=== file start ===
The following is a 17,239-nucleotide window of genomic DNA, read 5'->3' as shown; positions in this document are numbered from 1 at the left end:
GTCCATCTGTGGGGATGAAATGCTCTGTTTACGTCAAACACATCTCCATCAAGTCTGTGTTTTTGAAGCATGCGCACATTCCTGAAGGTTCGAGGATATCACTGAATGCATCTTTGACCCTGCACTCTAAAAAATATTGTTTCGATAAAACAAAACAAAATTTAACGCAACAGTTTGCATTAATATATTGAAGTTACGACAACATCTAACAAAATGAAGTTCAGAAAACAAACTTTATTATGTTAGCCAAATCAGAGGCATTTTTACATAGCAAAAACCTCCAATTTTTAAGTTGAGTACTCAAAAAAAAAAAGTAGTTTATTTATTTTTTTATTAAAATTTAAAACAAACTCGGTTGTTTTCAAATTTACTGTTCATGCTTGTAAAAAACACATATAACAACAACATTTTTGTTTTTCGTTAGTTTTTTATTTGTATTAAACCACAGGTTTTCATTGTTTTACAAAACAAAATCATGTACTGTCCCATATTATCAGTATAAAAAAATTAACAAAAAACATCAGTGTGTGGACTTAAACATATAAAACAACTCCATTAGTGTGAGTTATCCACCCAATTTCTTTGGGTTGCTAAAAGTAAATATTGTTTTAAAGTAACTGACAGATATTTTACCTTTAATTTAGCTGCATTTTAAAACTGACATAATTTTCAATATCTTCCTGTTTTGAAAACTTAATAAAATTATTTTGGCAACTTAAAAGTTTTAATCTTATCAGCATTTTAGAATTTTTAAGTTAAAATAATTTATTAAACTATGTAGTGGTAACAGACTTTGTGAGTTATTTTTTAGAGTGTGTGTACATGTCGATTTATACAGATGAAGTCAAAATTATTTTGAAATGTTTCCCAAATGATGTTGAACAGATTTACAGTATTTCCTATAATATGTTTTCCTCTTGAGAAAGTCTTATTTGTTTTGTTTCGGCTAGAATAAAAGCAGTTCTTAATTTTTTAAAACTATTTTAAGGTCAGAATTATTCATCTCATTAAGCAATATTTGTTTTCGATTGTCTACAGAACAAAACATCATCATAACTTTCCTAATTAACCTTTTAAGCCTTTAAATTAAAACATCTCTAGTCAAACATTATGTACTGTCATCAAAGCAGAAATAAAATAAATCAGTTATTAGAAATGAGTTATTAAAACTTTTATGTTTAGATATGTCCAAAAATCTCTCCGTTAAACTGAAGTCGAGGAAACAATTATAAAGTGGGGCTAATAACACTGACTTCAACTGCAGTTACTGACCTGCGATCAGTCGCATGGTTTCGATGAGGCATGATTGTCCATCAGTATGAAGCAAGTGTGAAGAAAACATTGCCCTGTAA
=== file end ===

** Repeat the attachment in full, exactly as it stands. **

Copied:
The following is a 17,239-nucleotide window of genomic DNA, read 5'->3' as shown; positions in this document are numbered from 1 at the left end:
GTCCATCTGTGGGGATGAAATGCTCTGTTTACGTCAAACACATCTCCATCAAGTCTGTGTTTTTGAAGCATGCGCACATTCCTGAAGGTTCGAGGATATCACTGAATGCATCTTTGACCCTGCACTCTAAAAAATATTGTTTCGATAAAACAAAACAAAATTTAACGCAACAGTTTGCATTAATATATTGAAGTTACGACAACATCTAACAAAATGAAGTTCAGAAAACAAACTTTATTATGTTAGCCAAATCAGAGGCATTTTTACATAGCAAAAACCTCCAATTTTTAAGTTGAGTACTCAAAAAAAAAAAGTAGTTTATTTATTTTTTTATTAAAATTTAAAACAAACTCGGTTGTTTTCAAATTTACTGTTCATGCTTGTAAAAAACACATATAACAACAACATTTTTGTTTTTCGTTAGTTTTTTATTTGTATTAAACCACAGGTTTTCATTGTTTTACAAAACAAAATCATGTACTGTCCCATATTATCAGTATAAAAAAATTAACAAAAAACATCAGTGTGTGGACTTAAACATATAAAACAACTCCATTAGTGTGAGTTATCCACCCAATTTCTTTGGGTTGCTAAAAGTAAATATTGTTTTAAAGTAACTGACAGATATTTTACCTTTAATTTAGCTGCATTTTAAAACTGACATAATTTTCAATATCTTCCTGTTTTGAAAACTTAATAAAATTATTTTGGCAACTTAAAAGTTTTAATCTTATCAGCATTTTAGAATTTTTAAGTTAAAATAATTTATTAAACTATGTAGTGGTAACAGACTTTGTGAGTTATTTTTTAGAGTGTGTGTACATGTCGATTTATACAGATGAAGTCAAAATTATTTTGAAATGTTTCCCAAATGATGTTGAACAGATTTACAGTATTTCCTATAATATGTTTTCCTCTTGAGAAAGTCTTATTTGTTTTGTTTCGGCTAGAATAAAAGCAGTTCTTAATTTTTTAAAACTATTTTAAGGTCAGAATTATTCATCTCATTAAGCAATATTTGTTTTCGATTGTCTACAGAACAAAACATCATCATAACTTTCCTAATTAACCTTTTAAGCCTTTAAATTAAAACATCTCTAGTCAAACATTATGTACTGTCATCAAAGCAGAAATAAAATAAATCAGTTATTAGAAATGAGTTATTAAAACTTTTATGTTTAGATATGTCCAAAAATCTCTCCGTTAAACTGAAGTCGAGGAAACAATTATAAAGTGGGGCTAATAACACTGACTTCAACTGCAGTTACTGACCTGCGATCAGTCGCATGGTTTCGATGAGGCATGATTGTCCATCAGTATGAAGCAAGTGTGAAGAAAACATTGCCCTGTAA